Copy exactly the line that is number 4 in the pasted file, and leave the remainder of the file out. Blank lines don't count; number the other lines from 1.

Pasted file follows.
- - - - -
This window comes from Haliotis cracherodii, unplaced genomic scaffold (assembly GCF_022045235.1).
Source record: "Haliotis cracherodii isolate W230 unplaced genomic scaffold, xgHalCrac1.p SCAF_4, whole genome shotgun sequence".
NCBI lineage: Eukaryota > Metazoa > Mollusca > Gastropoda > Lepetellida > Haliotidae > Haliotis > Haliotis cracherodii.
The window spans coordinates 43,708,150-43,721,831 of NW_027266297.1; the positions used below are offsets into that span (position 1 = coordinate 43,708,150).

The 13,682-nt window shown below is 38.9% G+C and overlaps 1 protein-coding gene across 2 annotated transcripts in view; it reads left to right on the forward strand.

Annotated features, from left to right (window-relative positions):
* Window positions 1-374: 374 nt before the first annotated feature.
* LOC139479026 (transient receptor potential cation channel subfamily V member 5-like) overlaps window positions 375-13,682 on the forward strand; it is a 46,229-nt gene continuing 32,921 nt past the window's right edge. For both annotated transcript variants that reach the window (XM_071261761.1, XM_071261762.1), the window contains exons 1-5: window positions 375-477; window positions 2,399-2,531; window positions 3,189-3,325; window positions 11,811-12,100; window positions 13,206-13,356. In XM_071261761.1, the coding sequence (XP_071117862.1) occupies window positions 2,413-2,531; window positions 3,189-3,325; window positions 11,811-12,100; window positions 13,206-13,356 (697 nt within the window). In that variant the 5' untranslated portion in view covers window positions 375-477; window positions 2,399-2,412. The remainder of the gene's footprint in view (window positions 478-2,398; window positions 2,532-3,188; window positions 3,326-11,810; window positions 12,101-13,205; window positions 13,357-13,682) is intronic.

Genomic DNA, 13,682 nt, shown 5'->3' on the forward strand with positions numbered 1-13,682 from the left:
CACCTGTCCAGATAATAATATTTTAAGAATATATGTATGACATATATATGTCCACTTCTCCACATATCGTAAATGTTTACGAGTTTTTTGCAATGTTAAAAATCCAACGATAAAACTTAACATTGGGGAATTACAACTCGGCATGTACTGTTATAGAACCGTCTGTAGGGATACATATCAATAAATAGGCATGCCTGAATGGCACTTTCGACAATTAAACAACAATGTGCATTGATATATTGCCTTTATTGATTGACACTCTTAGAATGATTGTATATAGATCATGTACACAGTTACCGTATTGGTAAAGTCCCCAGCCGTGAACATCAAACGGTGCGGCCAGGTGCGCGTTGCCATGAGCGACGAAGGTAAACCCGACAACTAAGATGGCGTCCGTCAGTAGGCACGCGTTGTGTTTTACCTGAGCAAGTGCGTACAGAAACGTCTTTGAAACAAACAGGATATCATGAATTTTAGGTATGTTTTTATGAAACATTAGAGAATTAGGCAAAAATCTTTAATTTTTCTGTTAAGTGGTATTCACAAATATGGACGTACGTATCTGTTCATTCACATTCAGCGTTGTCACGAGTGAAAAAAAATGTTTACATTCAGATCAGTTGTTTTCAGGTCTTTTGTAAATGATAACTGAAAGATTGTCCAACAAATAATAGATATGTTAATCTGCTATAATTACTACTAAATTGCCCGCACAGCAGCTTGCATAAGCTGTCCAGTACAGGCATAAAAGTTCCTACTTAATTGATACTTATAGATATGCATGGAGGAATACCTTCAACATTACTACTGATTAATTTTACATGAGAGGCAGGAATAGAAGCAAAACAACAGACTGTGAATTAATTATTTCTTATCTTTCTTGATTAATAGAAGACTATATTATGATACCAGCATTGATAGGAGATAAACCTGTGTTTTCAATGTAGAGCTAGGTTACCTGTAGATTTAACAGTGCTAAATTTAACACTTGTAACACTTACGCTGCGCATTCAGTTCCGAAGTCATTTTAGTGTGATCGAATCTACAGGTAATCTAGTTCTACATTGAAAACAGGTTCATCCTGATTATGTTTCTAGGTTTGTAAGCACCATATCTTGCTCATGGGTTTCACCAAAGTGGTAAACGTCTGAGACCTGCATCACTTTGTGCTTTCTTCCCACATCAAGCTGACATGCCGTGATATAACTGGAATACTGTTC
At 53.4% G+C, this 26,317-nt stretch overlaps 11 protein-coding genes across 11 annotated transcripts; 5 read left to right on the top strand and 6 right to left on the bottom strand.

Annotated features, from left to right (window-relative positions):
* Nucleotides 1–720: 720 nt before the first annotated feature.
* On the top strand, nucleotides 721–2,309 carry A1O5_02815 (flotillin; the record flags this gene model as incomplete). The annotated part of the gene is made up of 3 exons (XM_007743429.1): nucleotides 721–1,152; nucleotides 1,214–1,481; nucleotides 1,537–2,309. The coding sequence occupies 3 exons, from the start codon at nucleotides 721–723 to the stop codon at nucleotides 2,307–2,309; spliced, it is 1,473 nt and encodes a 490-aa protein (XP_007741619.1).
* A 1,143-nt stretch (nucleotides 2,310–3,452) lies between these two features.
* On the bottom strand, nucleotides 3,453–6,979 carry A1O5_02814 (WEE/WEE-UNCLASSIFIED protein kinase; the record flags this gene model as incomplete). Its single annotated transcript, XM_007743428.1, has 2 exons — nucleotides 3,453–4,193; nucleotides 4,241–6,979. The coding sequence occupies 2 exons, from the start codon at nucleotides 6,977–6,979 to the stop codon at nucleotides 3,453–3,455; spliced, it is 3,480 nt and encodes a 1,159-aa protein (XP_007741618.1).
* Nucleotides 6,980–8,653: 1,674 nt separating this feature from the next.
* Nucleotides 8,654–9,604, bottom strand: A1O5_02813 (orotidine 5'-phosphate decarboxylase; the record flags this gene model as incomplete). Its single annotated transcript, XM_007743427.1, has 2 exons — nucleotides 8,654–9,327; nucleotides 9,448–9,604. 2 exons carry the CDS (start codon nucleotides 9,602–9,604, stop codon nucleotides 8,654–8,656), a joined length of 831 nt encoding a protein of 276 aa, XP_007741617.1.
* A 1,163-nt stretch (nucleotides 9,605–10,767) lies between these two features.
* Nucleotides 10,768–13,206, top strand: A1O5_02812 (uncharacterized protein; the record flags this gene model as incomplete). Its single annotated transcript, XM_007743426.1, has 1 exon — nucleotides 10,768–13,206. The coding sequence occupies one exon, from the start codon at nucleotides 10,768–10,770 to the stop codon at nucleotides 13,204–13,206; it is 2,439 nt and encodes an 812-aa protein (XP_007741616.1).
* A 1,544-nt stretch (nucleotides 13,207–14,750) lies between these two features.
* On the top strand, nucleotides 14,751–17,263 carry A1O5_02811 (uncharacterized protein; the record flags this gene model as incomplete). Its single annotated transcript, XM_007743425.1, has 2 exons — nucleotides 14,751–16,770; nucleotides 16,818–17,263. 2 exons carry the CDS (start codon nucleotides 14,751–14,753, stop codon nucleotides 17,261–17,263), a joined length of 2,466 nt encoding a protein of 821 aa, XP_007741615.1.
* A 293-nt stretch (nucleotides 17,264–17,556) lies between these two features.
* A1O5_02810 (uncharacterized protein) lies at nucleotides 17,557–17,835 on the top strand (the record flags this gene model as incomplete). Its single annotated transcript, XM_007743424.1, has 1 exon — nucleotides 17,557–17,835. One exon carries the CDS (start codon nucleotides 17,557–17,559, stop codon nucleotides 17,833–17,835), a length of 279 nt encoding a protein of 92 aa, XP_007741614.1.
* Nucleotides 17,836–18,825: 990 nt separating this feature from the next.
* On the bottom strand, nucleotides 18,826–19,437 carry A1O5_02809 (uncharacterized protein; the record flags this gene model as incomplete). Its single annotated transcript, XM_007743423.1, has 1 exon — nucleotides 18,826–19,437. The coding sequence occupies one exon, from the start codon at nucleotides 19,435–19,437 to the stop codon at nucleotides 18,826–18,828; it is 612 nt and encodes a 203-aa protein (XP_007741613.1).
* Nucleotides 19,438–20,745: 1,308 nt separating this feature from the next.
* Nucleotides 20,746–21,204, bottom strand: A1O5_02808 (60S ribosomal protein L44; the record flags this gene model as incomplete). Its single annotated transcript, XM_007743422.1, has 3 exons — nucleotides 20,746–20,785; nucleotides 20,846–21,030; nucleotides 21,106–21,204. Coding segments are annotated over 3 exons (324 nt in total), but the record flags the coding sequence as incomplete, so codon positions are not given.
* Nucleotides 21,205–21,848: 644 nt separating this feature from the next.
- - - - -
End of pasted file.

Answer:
The window spans coordinates 43,708,150-43,721,831 of NW_027266297.1; the positions used below are offsets into that span (position 1 = coordinate 43,708,150).